OU Grant

Students at Oklahoma University used a peace grant to educate women in India this summer. “Menstruation is a topic of taboo and it’s also a topic of shame,” said Indian American student  Pranav Mohan. “We wanted to create that friendly environment where women can talk about it. (Pranav Mohan/moneyspentright.oucreate.com via OUDaily.com photo)

Oklahoma University seniors Pranav Mohan and Cindy Belardo, as well as graduate student Abhishek Yadav were the recipients of the United World Colleges’ Davis Project for Peace Grant and are using the $10,000 to educate women in India on menstrual health.

This summer the trio put their proposal of educating women on menstrual health into action with Mohan travelling to villages and schools in Lucknow in the Indian state of Uttar Pradesh, and educating women about menstrual health in areas where it is a taboo subject, OUDaily reported.

“Menstruation is a topic of taboo and it’s also a topic of shame,” said the Indian American student in the report. “We wanted to create that friendly environment where women can talk about it. Menstruation is such a thing that it creates a pressure, it creates a boundary around women where they are not able to open up, where they are bounded, so we wanted to break those cages and empower them."

Yadav said that Mohan and Belardo were very passionate about the subject and his role was to help them do the research to find their main focus point, which was educating women about the menstrual cup, according to the university publication.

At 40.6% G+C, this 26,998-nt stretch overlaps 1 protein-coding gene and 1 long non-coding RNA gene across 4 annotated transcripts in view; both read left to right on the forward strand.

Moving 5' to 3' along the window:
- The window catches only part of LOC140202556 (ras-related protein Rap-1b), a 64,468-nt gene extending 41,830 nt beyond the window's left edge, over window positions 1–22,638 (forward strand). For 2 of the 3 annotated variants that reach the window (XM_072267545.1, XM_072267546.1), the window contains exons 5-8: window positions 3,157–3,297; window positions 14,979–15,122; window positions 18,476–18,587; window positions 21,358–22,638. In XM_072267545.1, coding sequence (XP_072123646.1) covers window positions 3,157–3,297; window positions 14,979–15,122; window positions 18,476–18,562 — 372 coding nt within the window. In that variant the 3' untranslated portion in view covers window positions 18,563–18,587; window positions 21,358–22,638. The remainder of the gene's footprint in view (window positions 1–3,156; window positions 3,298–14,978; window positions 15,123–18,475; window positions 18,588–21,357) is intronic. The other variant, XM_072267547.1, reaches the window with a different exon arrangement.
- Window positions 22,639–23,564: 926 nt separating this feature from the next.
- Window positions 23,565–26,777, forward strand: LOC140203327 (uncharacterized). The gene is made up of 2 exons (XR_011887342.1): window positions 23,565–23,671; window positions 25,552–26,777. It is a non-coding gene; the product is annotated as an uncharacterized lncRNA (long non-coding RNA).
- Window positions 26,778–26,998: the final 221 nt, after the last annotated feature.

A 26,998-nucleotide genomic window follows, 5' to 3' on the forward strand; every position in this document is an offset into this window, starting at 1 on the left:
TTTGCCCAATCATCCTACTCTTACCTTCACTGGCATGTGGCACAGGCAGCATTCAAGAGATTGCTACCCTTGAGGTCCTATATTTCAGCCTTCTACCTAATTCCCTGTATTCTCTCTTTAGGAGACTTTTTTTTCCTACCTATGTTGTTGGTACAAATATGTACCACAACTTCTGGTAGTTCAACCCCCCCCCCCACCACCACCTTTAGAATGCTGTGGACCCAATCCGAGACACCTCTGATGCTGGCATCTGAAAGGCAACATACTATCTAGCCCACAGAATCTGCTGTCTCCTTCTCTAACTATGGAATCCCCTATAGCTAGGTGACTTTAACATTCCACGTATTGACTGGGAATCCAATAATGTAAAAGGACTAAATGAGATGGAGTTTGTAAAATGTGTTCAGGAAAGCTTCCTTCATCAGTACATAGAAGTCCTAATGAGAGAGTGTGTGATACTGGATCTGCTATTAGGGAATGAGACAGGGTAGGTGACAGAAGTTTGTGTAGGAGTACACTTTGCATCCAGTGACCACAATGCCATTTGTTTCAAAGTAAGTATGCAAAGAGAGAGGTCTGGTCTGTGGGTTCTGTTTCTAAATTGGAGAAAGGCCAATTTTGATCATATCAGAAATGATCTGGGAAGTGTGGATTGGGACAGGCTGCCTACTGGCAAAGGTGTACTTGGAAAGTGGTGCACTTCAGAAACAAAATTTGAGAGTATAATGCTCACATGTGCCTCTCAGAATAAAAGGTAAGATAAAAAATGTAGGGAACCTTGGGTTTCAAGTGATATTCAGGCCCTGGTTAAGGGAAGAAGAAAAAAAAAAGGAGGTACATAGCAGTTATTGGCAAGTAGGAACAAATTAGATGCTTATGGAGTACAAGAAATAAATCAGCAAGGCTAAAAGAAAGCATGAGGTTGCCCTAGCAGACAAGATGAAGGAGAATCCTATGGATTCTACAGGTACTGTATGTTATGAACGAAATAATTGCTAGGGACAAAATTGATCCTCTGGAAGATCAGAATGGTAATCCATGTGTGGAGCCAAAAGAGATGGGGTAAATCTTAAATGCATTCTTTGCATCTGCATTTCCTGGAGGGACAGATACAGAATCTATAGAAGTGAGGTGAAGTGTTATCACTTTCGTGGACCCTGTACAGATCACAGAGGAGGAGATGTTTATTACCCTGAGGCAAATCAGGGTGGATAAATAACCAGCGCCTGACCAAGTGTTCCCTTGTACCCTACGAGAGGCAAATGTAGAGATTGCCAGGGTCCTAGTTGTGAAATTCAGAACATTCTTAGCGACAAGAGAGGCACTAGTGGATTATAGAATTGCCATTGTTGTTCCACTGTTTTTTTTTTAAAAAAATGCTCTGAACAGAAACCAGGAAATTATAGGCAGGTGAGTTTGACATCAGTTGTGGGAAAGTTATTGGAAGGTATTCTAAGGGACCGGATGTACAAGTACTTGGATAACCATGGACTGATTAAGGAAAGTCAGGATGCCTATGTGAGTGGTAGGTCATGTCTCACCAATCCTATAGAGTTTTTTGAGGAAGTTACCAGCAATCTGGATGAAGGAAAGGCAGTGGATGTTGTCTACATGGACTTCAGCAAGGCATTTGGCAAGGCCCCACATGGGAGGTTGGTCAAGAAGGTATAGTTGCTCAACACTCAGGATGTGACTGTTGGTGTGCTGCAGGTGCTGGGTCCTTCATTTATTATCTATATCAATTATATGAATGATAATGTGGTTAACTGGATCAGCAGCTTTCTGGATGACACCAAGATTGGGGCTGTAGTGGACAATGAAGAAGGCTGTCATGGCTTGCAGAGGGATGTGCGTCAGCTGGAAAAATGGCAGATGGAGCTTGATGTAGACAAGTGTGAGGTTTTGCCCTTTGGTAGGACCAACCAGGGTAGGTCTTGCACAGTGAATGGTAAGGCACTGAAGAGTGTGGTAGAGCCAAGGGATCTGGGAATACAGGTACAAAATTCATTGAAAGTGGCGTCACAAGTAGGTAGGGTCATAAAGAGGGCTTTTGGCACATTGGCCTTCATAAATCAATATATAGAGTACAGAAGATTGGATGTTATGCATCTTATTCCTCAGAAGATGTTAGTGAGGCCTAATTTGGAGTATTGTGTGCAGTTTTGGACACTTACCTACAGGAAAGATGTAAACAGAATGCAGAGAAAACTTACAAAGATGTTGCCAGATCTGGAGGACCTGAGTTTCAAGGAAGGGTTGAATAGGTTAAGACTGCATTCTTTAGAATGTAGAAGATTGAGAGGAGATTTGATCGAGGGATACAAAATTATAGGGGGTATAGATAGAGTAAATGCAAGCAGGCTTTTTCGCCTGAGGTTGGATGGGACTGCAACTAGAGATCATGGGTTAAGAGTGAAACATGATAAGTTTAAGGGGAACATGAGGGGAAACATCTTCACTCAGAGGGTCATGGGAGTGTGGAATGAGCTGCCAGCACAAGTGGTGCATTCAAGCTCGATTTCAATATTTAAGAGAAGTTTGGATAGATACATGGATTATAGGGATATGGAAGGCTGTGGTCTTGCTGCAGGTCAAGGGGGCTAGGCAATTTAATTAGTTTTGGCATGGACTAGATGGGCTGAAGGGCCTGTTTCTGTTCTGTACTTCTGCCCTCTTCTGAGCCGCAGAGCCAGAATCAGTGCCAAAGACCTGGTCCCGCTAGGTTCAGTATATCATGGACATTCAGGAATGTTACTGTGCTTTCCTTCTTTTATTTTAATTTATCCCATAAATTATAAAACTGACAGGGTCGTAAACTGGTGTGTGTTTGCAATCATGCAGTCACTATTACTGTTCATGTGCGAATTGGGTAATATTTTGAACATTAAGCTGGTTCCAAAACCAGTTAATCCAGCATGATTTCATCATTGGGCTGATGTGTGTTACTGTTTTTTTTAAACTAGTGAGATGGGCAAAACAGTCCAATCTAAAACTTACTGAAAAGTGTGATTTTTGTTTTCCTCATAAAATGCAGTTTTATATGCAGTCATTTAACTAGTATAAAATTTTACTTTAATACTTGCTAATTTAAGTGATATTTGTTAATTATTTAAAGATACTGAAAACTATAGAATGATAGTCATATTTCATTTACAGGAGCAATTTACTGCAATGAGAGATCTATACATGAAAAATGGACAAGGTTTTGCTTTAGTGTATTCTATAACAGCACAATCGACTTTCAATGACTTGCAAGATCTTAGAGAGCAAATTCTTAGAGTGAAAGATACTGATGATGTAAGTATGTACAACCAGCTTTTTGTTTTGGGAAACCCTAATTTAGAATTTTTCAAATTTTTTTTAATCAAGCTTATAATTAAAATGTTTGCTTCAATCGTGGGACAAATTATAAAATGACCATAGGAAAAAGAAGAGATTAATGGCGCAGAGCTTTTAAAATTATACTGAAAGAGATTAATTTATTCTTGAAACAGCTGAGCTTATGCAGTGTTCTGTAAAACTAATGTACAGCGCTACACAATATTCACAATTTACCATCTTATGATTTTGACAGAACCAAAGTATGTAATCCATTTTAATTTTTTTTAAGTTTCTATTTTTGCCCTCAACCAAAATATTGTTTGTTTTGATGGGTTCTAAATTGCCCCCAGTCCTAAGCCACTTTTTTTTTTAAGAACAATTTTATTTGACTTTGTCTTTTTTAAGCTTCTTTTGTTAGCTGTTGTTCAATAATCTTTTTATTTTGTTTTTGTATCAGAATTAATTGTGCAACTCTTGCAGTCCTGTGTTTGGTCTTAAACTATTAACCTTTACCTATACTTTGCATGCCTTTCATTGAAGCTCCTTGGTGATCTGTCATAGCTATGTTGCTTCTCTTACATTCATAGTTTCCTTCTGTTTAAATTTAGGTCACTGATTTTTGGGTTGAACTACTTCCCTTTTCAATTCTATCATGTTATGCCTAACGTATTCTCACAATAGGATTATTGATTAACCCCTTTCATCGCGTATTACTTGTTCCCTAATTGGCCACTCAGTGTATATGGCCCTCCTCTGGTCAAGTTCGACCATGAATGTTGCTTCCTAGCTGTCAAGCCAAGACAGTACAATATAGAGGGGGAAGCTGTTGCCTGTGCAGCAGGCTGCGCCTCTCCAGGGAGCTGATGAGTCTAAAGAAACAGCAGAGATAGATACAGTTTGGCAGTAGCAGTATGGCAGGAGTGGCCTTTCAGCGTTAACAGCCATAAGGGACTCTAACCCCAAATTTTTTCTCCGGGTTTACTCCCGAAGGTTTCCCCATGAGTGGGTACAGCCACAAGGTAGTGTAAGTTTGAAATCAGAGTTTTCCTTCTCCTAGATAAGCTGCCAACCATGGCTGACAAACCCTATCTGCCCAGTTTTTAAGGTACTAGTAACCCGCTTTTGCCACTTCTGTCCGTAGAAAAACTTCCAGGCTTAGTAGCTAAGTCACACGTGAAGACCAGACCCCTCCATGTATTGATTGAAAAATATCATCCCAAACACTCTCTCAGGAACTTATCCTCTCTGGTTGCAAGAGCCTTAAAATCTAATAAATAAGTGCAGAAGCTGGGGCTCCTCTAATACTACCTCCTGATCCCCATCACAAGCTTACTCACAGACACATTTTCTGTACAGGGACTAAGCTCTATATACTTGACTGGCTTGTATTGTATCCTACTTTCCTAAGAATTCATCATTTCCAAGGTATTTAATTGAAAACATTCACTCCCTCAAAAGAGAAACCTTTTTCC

The lack of education about menstrual health means that women aren’t aware of all their options and it can make menstruation a negative experience for women, said Mohan, a mechanical engineering major. Mohan said the team sees the menstrual cup as the best menstrual health option for many women, the report said.

Mohan said that there are a variety of reasons they suggest women use the menstrual cup, including that it lasts up to 12 hours, there’s less of a risk of toxic shock syndrome as there is in tampons, you can use the same cup for 8-10 years, it’s silicone so it molds to your body comfortably and it’s environmentally friendly and cheap, it added.

Mohan said there were about 12 seminars lead by the volunteers, each two-hour long sessions, reaching around 300 women.

Though 300 seems like a small number, he said the women are likely to talk about the menstrual cup with their friends and spread the idea by word-of-mouth, the publication said.

Mohan said the students bought the menstrual cup in bulk and sold it at a cheaper price to the women, with 138 buying one, it added.

One of the volunteers is following up with the women who chose to try the menstrual cup to see if they are experiencing any problems and if they like it, Belardo said in the report.

Other than promoting the menstrual cup, their main purpose was to educate, Belardo said.

“The whole premise of this project is to talk about menstruation and trying to break that taboo, which is here too, like even for me, my own life, I was not comfortable talking about that and especially also in India,” Belardo added. “So that’s our main goal, just to educate. A lot of women don’t even realize what is happening to their body, and to me, that’s a right just to know, it’s such a natural process, you shouldn’t be ashamed, you shouldn’t be embarrassed.”

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